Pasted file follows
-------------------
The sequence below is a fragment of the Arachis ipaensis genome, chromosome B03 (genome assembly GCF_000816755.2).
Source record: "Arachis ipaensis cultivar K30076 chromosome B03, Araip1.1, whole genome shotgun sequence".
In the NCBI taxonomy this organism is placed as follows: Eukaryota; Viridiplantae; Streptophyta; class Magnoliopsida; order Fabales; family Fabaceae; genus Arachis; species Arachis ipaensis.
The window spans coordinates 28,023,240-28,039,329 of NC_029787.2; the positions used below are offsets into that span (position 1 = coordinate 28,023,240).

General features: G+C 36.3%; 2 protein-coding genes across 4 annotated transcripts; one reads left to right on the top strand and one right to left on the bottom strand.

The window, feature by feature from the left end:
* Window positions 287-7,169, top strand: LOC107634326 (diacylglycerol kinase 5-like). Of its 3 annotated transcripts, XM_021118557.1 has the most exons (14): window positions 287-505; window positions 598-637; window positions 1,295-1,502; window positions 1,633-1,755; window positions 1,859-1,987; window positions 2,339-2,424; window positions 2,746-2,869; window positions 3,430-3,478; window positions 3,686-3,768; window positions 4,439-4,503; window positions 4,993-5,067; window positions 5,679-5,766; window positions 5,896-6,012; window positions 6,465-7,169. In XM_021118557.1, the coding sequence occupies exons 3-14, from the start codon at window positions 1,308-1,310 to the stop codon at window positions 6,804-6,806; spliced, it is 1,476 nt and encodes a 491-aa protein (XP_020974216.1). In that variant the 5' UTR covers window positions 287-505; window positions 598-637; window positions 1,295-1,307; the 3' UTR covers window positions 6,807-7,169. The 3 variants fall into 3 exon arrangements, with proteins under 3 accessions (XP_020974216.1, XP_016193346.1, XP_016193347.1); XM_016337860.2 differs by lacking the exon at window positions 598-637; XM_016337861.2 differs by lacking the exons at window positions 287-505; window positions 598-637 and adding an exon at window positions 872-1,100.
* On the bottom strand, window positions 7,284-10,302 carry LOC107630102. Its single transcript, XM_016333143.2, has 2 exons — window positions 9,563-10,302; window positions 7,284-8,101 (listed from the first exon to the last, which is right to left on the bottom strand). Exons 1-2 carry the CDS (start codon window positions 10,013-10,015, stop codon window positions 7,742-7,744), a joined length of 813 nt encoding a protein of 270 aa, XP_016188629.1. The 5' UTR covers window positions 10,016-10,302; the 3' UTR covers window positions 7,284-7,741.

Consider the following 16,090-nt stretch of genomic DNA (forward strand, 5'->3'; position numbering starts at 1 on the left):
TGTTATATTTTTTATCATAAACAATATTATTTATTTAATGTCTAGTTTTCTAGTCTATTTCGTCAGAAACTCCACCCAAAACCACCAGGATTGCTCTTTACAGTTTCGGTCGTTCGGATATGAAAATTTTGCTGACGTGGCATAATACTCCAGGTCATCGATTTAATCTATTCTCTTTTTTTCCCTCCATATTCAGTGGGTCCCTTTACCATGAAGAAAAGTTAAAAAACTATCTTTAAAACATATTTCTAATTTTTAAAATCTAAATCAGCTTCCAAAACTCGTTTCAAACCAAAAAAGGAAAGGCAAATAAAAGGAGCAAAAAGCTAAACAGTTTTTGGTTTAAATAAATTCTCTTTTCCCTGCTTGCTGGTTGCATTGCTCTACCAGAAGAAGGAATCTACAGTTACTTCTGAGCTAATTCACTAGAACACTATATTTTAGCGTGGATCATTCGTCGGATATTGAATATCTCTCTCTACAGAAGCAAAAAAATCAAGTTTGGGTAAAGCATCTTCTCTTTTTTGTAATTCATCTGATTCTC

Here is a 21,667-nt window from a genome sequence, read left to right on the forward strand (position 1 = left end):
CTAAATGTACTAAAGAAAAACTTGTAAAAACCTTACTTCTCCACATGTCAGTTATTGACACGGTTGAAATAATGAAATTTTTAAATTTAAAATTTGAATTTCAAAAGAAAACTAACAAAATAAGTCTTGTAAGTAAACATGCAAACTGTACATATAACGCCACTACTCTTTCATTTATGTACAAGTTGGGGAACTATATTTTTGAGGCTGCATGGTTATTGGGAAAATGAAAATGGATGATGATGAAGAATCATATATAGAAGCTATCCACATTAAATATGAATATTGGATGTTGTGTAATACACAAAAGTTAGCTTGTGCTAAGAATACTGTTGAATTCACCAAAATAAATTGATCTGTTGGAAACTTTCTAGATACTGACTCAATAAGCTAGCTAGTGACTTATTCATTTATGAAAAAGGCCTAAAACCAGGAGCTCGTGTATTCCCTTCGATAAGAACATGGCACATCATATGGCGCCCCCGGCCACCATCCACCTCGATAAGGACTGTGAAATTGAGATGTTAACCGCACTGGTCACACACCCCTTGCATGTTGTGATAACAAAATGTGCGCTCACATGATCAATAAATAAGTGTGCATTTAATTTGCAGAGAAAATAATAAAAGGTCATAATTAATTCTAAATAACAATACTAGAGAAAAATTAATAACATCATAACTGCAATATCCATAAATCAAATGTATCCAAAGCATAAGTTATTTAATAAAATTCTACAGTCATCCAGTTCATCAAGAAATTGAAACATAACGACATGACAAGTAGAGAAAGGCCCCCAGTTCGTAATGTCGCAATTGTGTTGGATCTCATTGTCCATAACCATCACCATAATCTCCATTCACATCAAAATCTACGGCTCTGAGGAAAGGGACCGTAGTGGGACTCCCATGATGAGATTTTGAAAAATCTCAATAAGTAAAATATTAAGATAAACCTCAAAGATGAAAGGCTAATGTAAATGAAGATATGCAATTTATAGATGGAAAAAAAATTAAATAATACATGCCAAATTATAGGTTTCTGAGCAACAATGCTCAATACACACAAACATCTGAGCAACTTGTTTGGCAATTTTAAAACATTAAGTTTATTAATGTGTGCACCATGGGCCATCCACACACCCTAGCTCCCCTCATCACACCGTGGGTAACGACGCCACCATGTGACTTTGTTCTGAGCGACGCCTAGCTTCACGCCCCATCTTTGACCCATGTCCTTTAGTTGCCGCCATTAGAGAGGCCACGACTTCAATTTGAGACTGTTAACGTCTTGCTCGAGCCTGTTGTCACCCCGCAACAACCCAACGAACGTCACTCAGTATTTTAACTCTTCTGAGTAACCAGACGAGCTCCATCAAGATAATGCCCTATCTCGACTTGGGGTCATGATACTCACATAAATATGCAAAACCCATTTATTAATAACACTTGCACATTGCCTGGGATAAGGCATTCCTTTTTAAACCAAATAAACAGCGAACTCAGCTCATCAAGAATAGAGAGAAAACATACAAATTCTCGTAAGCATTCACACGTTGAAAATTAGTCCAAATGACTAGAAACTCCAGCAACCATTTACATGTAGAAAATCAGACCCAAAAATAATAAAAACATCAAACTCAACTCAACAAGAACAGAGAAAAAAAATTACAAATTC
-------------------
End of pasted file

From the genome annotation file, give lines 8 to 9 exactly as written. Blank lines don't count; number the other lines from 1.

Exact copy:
* On the bottom strand, window positions 7,284-10,302 carry LOC107630102. Its single transcript, XM_016333143.2, has 2 exons — window positions 9,563-10,302; window positions 7,284-8,101 (listed from the first exon to the last, which is right to left on the bottom strand). Exons 1-2 carry the CDS (start codon window positions 10,013-10,015, stop codon window positions 7,742-7,744), a joined length of 813 nt encoding a protein of 270 aa, XP_016188629.1. The 5' UTR covers window positions 10,016-10,302; the 3' UTR covers window positions 7,284-7,741.

Consider the following 16,090-nt stretch of genomic DNA (forward strand, 5'->3'; position numbering starts at 1 on the left):